Sensor cleaning on the Sony A7 series

One of the things I don’t like about the Sony (perhaps the only thing?) is that it seems to attract dust on the sensor. I try very hard to avoid dust – putting the lenses face down on a hard surface and keeping the camera body facing down as I unscrew one lens and move across to the new one – but somehow dust just gets on that sensor! Dust is more visible when you have stopped down to a small aperture (high number) as the depth of field is much greater, but it can be visible in the sky, in particular, in shallower depth of field images. For some reason, I always seem to see them when I have created a panorama and so you get the same spot copied multiple times across the image!

They may not look like much in this full resolution crop, but in Lightroom (if you select the dust spot tool and press A), you see them in all their glory:

That dust spot tool does a great job of removing them, but how to I get rid of the dust before I go out on a shoot? First, I have never put anything damp anywhere near the sensor – no blowing on it with your mouth to remove some dirt, no wet cleaning products. And no changing lenses when it is foggy or raining! So my sensor is still pretty pristine as it came from the factory. But dust still gets in there and although you can use a blower, I always think that blows the dust about inside the camera so that it is able to find its way back to the sensor when you least want it there!

I’ve had a lot of success, instead, with the Visible Dust butterfly brush. There is an expensive one with LED lights, but the basic one that costs about $60 is good enough for me. Basically it is a nylon bristle brush that spins at high speed and the friction between the bristles creates static on them. When you lightly dab the sensor with the brush, it attracts the dust and you remove it that way. A quick whizz round again throws the dust away. I never touch those bristles as that could introduce finger or skin grease onto the sensor and as long as you keep it dry and free of anything sticky, then the dust shouldn’t stick. I do have a magnifying glass with LED lights that is sized to cover the lens mount and those two things go with me on every trip. There are much cheaper versions of the loupe, but I went with the Visible Dust one and it has proved very reliable.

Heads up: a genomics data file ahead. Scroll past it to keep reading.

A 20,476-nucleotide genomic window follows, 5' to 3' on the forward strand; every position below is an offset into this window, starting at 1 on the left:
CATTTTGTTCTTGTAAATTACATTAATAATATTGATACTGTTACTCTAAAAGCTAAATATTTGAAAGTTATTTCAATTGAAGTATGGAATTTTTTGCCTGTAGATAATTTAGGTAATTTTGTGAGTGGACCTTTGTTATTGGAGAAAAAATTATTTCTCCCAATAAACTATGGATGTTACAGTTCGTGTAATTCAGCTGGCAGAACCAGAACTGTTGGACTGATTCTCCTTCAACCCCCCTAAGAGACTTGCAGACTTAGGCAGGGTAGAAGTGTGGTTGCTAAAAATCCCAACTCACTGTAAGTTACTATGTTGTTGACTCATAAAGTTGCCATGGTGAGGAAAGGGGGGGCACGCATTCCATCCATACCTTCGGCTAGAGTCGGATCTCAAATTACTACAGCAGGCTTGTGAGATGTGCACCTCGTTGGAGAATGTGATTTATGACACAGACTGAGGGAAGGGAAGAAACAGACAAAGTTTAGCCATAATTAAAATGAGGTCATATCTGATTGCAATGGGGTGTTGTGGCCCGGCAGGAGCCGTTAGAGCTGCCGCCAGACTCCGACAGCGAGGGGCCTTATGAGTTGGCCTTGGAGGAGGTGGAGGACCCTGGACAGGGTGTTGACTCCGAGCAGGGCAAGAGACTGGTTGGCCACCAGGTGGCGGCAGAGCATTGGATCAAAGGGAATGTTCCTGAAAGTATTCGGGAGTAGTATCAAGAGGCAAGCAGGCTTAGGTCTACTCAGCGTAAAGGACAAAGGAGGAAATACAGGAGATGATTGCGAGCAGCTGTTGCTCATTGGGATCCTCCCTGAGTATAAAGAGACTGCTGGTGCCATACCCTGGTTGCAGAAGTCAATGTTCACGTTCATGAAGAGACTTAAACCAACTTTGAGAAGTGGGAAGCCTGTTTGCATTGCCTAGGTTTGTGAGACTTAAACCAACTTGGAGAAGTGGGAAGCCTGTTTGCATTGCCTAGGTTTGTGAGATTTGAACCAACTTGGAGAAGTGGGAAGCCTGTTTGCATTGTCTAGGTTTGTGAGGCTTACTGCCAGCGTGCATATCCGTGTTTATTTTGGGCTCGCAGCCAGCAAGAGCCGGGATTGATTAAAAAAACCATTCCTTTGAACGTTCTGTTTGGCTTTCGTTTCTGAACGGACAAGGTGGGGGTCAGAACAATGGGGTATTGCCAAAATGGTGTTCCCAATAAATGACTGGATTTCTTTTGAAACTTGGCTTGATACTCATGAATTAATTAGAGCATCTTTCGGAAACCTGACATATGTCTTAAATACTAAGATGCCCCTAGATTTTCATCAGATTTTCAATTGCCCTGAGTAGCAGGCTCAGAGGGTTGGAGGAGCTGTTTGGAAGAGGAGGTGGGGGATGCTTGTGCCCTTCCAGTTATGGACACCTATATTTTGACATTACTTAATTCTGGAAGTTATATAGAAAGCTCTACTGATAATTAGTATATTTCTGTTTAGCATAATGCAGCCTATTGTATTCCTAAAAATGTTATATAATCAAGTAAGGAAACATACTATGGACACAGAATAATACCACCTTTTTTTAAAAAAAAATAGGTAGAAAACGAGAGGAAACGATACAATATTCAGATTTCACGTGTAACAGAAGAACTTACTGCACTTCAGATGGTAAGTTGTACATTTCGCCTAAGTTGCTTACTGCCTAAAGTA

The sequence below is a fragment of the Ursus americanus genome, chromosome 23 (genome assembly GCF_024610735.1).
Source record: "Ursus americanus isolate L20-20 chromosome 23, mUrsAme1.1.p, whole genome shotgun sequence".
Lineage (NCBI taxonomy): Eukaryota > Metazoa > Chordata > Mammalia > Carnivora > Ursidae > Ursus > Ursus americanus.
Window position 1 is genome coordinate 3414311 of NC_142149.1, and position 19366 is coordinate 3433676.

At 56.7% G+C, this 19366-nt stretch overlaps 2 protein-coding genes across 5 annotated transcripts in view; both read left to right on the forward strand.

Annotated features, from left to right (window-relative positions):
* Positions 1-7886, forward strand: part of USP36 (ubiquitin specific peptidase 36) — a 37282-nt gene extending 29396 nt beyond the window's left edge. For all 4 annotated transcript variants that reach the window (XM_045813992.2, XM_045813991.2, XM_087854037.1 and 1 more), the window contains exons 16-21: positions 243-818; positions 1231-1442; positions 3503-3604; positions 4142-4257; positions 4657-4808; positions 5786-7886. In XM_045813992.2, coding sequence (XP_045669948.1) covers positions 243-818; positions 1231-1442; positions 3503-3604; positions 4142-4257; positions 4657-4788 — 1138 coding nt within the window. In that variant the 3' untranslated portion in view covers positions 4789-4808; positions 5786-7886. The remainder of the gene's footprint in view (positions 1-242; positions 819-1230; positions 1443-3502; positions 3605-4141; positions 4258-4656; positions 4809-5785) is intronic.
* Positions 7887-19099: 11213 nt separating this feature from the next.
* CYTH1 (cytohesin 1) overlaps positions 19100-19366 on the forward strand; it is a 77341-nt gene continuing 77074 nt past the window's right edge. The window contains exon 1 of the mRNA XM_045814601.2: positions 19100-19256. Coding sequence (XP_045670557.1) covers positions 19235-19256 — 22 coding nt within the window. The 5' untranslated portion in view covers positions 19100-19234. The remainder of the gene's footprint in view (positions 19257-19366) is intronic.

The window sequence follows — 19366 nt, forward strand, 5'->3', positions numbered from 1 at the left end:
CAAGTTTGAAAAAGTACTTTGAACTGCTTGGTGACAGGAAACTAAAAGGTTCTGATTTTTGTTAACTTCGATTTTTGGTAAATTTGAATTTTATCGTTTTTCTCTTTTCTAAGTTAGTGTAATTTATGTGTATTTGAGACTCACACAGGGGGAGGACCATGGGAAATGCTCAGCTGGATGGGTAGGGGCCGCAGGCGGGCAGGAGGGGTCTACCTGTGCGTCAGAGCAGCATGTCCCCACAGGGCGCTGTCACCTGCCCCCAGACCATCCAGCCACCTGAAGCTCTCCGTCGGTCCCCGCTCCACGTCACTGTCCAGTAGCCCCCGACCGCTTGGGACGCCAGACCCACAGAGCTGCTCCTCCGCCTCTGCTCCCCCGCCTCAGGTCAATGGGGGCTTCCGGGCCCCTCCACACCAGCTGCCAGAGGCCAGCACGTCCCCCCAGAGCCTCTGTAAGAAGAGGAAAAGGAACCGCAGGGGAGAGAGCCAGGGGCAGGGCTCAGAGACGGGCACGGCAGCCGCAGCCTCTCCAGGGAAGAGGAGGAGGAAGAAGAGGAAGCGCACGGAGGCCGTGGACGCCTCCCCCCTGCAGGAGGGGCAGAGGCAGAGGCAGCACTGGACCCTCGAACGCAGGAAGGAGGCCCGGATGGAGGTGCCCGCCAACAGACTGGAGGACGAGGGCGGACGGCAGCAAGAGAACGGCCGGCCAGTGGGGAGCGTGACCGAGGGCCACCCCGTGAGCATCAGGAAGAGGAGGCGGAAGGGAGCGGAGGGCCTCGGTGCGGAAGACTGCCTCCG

Finally, if all goes wrong and things get stuck on your sensor, read my horror story about my earlier Sony A7Rii here!

Hope this helps!

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This also seems to be a great travel companion. Better to have this with us at all time than try to dry clean the sensor. As it seems to create an antistatic environment, it must clean dust and give us some seconds to screw lens back again, before dust returns!

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